October 2, 2013 – Issue 27

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  • Topics for the month

    Full bin canola

    With reports of better than average yields for many regions of the Prairies, that means higher than average nutrient uptake and removal. Growers will not have a chance to repeat these canola yields in 2014 without some close attention to soil nutrient reserves and, quite likely, higher fertilizer rates. Fall is a good time to test the soil nutrient situation.

    As harvest wraps up, we repeat the importance of checking bins. The first 4-6 weeks after harvest are critical times to make sure the temperature has lowered to a safe level (15°C or lower, and stable), and that moisture is adequate for safe long term storage (8% is ideal for canola).

    Seed shopping? The CCC coordinated Canola Performance Trials again in 2013 to compare variety performance. Data is being collected and processed. Results will be posted at www.canolaperformancetrials.ca and a summary booklet will be mailed with an upcoming Canola Digest magazine.

    We have ended our weekly in-season Canola Watch reports. Canola Watch will come to you every month through the winter, starting with this October edition. Thank you for making this the best ever year for Canola Watch readership. Please send any comments and suggestions for improvement to Jay Whetter at whetterj@canolacouncil.org.


  • High yields could mean depleted soils

    Peace field

    If overall crop yields are 15-20% higher than average, as some forecast, then nutrient depletion is likely to be greater than normal. Standard fertilizer rates may need to be increased as a result, but soil testing will be necessary to confirm.


  • How to take a good soil sample

    High yielding canola and cereal crops will have drained the soil of a lot of nutrients. Taking good soil samples will help determine how much is left, and how to adjust fertilizer rates for the 2014 crop.

    Avoid sampling areas that may exaggerate the soil test readings. These areas include low spots, sandy ridges, old yard sites, hilltops, saline areas and old burn piles. If hiring a custom soil sampler, advise or accompany the person taking the samples to be sure those areas are avoided.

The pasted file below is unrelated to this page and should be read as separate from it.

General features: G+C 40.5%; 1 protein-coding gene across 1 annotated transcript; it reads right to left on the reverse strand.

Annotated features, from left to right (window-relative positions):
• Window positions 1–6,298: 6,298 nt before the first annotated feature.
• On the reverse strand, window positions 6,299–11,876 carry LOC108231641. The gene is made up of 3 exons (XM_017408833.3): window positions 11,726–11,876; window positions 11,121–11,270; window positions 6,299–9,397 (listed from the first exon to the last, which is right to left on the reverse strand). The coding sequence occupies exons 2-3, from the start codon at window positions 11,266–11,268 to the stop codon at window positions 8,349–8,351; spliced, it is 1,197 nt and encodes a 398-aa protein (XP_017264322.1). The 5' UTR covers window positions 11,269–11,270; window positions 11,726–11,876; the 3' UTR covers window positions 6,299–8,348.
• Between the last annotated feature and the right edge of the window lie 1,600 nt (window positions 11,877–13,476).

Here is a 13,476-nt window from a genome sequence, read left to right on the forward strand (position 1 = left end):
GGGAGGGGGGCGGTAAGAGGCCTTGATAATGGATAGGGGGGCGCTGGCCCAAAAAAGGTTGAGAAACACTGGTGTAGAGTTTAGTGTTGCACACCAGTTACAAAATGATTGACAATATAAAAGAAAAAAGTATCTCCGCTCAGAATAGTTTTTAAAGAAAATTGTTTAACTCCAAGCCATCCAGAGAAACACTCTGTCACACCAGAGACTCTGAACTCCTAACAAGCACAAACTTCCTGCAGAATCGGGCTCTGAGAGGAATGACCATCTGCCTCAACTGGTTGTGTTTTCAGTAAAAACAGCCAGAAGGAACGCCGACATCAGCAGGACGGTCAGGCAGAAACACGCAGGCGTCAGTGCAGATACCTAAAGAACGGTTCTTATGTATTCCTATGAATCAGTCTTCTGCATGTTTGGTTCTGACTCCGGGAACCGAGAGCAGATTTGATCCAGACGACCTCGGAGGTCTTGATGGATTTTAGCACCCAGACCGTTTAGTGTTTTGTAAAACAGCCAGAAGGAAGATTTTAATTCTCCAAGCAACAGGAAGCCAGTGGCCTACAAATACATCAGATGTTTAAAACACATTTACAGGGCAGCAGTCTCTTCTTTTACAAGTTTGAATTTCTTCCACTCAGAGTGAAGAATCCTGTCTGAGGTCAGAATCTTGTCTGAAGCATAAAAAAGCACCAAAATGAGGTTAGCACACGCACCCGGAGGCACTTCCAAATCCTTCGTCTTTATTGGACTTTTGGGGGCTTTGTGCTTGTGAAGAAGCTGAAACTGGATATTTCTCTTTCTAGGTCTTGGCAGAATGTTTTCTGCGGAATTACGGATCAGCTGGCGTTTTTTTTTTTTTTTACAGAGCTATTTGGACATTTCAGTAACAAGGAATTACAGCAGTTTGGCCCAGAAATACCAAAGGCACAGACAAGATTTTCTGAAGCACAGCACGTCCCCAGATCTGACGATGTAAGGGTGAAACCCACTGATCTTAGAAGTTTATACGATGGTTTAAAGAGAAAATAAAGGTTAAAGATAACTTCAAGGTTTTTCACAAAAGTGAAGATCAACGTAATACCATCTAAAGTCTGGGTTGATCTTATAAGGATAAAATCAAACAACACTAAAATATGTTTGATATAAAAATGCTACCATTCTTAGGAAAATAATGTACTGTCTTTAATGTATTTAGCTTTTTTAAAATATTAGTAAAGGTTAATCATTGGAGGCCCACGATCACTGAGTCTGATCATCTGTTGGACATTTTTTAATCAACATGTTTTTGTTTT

• Fall for elemental sulphur

    Elemental sulphur (left) is made into prills or pastilles for easier application. Photo credit: IPNI

    For growers who want to use elemental sulphur, fall is the time to apply it.


  • Cool days + hot canola = bad combo

    How air moves in the bin in fall and winter.

    Canola binned hot, even if it has low moisture, low dockage and low green, should still be put on aeration. Target a core temperature of 15°C before stopping the aeration fans, and watch throughout the winter to make sure it doesn’t start to increase.


  • Fall weed control and frost

    frost on dandelion

    The onset of lower temperatures and shortened days in the fall trigger perennials such as Canada thistle, dandelion and quack grass to start moving sugars to below-ground tissues. Winter annuals and biennial are also doing this, but they don’t need a temperature trigger. Spraying these weeds in fall takes advantage of this downward flow into the below ground buds on the crown or creeping roots of perennials, providing better control for next year.


  • Count stems after harvest

    Canola stems

    The ideal plant stand is 7 to 14 plants per square foot, and any canola crop with fewer than 5 plants per square foot is not reaching its yield potential. A fall count of stems provides an end-of-season assessment of this year’s stand.


Canola Watch